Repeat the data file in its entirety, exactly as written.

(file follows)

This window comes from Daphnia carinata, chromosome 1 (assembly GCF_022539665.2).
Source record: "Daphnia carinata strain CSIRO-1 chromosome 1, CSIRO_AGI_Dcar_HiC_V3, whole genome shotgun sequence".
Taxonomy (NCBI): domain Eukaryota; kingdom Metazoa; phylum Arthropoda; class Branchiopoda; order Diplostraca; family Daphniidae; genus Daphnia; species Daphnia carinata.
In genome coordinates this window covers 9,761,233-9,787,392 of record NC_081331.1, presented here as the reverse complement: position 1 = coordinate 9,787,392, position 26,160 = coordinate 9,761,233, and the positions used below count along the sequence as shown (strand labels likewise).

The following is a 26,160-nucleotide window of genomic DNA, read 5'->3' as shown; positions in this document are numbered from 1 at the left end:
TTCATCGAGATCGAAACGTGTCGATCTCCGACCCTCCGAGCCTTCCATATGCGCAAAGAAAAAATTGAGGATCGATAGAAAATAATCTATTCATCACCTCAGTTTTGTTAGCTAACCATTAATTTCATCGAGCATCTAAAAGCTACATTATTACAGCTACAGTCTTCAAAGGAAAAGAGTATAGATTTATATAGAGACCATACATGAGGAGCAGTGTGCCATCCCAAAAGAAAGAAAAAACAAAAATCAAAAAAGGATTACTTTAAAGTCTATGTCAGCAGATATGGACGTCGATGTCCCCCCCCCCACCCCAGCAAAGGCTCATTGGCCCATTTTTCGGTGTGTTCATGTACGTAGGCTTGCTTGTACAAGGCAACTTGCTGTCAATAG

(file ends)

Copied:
This window comes from Daphnia carinata, chromosome 1 (assembly GCF_022539665.2).
Source record: "Daphnia carinata strain CSIRO-1 chromosome 1, CSIRO_AGI_Dcar_HiC_V3, whole genome shotgun sequence".
Taxonomy (NCBI): domain Eukaryota; kingdom Metazoa; phylum Arthropoda; class Branchiopoda; order Diplostraca; family Daphniidae; genus Daphnia; species Daphnia carinata.
In genome coordinates this window covers 9,761,233-9,787,392 of record NC_081331.1, presented here as the reverse complement: position 1 = coordinate 9,787,392, position 26,160 = coordinate 9,761,233, and the positions used below count along the sequence as shown (strand labels likewise).

The following is a 26,160-nucleotide window of genomic DNA, read 5'->3' as shown; positions in this document are numbered from 1 at the left end:
TTCATCGAGATCGAAACGTGTCGATCTCCGACCCTCCGAGCCTTCCATATGCGCAAAGAAAAAATTGAGGATCGATAGAAAATAATCTATTCATCACCTCAGTTTTGTTAGCTAACCATTAATTTCATCGAGCATCTAAAAGCTACATTATTACAGCTACAGTCTTCAAAGGAAAAGAGTATAGATTTATATAGAGACCATACATGAGGAGCAGTGTGCCATCCCAAAAGAAAGAAAAAACAAAAATCAAAAAAGGATTACTTTAAAGTCTATGTCAGCAGATATGGACGTCGATGTCCCCCCCCCCACCCCAGCAAAGGCTCATTGGCCCATTTTTCGGTGTGTTCATGTACGTAGGCTTGCTTGTACAAGGCAACTTGCTGTCAATAG